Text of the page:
"Yeah. That's right."
That day in October four years ago, Geno waited at Bradley International Airport for Diana's plane to come. She'd had the luxury of living in a universe far different from the one he had lived in. Four decades had passed since little Geno had walked off the boat. If there was any anti-Italian prejudice in the California Diana had grown up in, she wouldn't have allowed herself to notice. Geno was hardly surprised. His own three kids—two girls and a boy—don't have a clue about the insecurity he suffered, the sneering prejudice. Dago. Greaseball. All around us now, after all, are Italian clothes, Italian food, Italian wine. Charming Italian men, gorgeous Italian women. The world has come to love all things Italian. Ciao. Va bene. One of Geno's favorite players, Meg Pattyson (class of '92), came to him. "You'll never guess," she said. "I'm in love with a guinea." He hugged her. "It's about time you got smart," he said. Forza Italia!
Anyway, coaches had never seen anyone like Diana Taurasi. She never doubted herself, never expressed any trepidation. The first time Geno saw her she was at an all-star camp, only a sophomore but clearly the best player there. He never coveted a player so much in his life. All this and paisan, too. But would a Southern California girl go cross-country, Backeast, to a campus at a crossroads named Storrs in the middle of some farmland in northeastern Connecticut?
Not only that, but there was also Diana's mother to contend with. The last tiling Lili Taurasi wanted was for her baby to move 3,000 miles away. Geno was well aware what a formidable obstacle Lili posed. "You know," he says, "that stereotype about the tough Italian father who slams his fist down and everything runs his way is wrong. Italians have real strong mother figures."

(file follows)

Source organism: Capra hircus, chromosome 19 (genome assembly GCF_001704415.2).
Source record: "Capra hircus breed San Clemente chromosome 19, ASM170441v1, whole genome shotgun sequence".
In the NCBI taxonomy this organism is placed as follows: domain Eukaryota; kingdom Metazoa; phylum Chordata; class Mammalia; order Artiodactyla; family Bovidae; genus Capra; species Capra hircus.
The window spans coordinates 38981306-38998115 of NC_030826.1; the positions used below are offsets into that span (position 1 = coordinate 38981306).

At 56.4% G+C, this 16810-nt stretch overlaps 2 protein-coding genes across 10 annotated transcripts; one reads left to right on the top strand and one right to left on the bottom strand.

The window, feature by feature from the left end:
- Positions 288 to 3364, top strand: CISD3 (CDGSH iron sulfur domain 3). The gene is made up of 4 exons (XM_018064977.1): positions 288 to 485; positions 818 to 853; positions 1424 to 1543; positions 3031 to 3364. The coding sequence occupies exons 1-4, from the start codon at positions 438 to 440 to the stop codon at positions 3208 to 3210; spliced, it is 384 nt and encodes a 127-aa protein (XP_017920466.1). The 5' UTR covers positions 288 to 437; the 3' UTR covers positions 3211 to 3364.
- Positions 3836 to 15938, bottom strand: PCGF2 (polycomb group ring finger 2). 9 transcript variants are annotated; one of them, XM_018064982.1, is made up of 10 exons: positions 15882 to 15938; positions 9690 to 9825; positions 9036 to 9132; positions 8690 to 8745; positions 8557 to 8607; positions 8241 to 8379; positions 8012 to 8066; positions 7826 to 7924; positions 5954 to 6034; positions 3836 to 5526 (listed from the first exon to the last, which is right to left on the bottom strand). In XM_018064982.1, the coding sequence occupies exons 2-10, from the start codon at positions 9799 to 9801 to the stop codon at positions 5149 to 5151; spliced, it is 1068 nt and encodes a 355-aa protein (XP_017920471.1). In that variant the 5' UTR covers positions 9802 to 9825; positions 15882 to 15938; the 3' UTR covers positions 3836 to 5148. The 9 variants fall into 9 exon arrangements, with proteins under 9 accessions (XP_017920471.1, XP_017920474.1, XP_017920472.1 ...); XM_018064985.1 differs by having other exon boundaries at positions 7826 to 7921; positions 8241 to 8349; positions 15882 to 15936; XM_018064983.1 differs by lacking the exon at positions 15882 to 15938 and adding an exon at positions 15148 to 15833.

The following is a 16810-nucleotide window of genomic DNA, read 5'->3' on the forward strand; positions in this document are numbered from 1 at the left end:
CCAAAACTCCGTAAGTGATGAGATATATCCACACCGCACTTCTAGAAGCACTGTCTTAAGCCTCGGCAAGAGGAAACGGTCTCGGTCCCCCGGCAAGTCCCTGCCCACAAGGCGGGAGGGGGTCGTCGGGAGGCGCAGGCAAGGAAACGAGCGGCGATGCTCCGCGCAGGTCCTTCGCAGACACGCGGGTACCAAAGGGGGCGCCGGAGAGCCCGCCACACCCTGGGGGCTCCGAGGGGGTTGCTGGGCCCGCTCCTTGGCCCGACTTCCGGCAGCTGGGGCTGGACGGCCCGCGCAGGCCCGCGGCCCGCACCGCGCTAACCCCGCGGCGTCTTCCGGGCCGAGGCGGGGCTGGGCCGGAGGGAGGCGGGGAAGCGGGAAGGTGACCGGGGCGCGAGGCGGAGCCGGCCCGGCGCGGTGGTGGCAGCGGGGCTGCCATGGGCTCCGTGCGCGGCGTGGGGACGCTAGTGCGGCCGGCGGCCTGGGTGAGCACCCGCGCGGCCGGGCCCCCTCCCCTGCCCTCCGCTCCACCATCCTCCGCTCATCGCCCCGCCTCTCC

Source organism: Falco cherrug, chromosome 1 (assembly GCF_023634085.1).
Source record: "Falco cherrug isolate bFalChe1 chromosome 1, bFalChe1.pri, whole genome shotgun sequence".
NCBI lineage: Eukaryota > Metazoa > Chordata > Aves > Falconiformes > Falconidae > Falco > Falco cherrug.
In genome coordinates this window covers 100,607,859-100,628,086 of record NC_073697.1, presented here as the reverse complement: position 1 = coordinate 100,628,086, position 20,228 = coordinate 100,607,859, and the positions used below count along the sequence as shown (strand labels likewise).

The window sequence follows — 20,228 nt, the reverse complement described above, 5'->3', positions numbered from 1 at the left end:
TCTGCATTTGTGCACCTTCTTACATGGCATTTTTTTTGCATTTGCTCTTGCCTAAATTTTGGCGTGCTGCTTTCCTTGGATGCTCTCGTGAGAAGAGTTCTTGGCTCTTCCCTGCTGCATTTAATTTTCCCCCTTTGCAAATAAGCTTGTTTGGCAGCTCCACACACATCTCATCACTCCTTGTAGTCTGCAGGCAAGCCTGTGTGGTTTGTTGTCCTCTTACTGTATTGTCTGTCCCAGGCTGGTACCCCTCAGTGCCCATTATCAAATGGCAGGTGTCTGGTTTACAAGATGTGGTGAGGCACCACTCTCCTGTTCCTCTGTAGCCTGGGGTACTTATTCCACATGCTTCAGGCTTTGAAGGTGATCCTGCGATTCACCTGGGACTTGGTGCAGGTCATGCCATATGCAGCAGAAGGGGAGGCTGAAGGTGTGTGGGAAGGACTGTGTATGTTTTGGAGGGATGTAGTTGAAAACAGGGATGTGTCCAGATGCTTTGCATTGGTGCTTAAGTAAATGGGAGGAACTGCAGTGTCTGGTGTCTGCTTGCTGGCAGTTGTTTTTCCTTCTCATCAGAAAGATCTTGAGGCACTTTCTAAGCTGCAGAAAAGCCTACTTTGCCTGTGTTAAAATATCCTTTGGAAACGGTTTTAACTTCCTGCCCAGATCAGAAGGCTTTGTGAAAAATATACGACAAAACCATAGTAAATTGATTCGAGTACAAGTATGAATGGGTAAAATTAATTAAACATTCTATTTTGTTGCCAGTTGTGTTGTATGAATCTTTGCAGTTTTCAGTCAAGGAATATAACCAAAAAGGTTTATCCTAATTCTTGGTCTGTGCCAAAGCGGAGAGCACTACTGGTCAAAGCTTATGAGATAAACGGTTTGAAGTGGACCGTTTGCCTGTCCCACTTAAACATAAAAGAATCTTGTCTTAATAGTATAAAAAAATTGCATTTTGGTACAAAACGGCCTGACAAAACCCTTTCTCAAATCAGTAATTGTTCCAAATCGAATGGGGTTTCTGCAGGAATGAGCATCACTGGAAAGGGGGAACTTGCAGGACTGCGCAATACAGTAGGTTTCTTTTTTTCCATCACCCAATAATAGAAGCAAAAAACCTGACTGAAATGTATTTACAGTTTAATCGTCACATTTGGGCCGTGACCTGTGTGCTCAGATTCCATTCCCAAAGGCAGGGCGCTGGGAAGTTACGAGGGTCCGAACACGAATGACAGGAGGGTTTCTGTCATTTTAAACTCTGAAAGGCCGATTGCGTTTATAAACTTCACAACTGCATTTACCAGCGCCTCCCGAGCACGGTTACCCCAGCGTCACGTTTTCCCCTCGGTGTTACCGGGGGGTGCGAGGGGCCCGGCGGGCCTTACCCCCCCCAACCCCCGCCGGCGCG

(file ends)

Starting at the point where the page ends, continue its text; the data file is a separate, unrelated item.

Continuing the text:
Except that Geno on the recruiting beat is a formidable presence. Not for nothing does Auriemma mean golden gem. Jamelle Elliott, one of his assistants, remembers when she was a high school prospect in 1992 and saw him coming to recruit her, strutting through her tough neighborhood in Washington, D.C. "Geno was the only white guy—the only one—I'd ever seen come down my street, and he just walked in as if he'd been there 10 times before."
Diana says, "I know this will irritate a lot of coaches, so I never said it then, but I wanted to play for a man. Anyway, Geno was different from all the other coaches. He'd tell me things that were real. And 99 percent of it was true."
Auriemma helps clarify this. "You know what I do better than most anyone?" he asks. "I deal with women. And the way I do it is to tell them exactly what I think. I don't think they're used to that from men."
When he was recruiting Diana, one of the most sought-after high school player in the history of women's basketball, he told her that basically she was full of it. "No matter what she said to me, I didn't believe it," Geno says. "I said to her, 'Look, I've already lived your life. I didn't have the talent, but I lived it, growing up. Your parents have no idea, do they?' See, I conned my parents. Report card? They never saw mine, because they didn't know a kid brought report cards home. My mother never set a foot in school. I said, 'Diana, it's not my parents' fault they didn't know. They just didn't have a frame of reference for what it's like to grow up in America. The same with your parents. So I know who you are, and I know that's exactly why you're going to come to Connecticut because I know you know you've missed the kind of structure and discipline you can get there.' "
Diana didn't let on, but she thought, I want to play with the best. I want to be a lot better, and who can help me? Coach Auriemma is the only one who has the nerve to challenge me.
Another time Geno told her, "You know, Diana, you have a good chance to be the best player there ever was." She replied only, "I just wanna win." Geno liked that, so he let it go.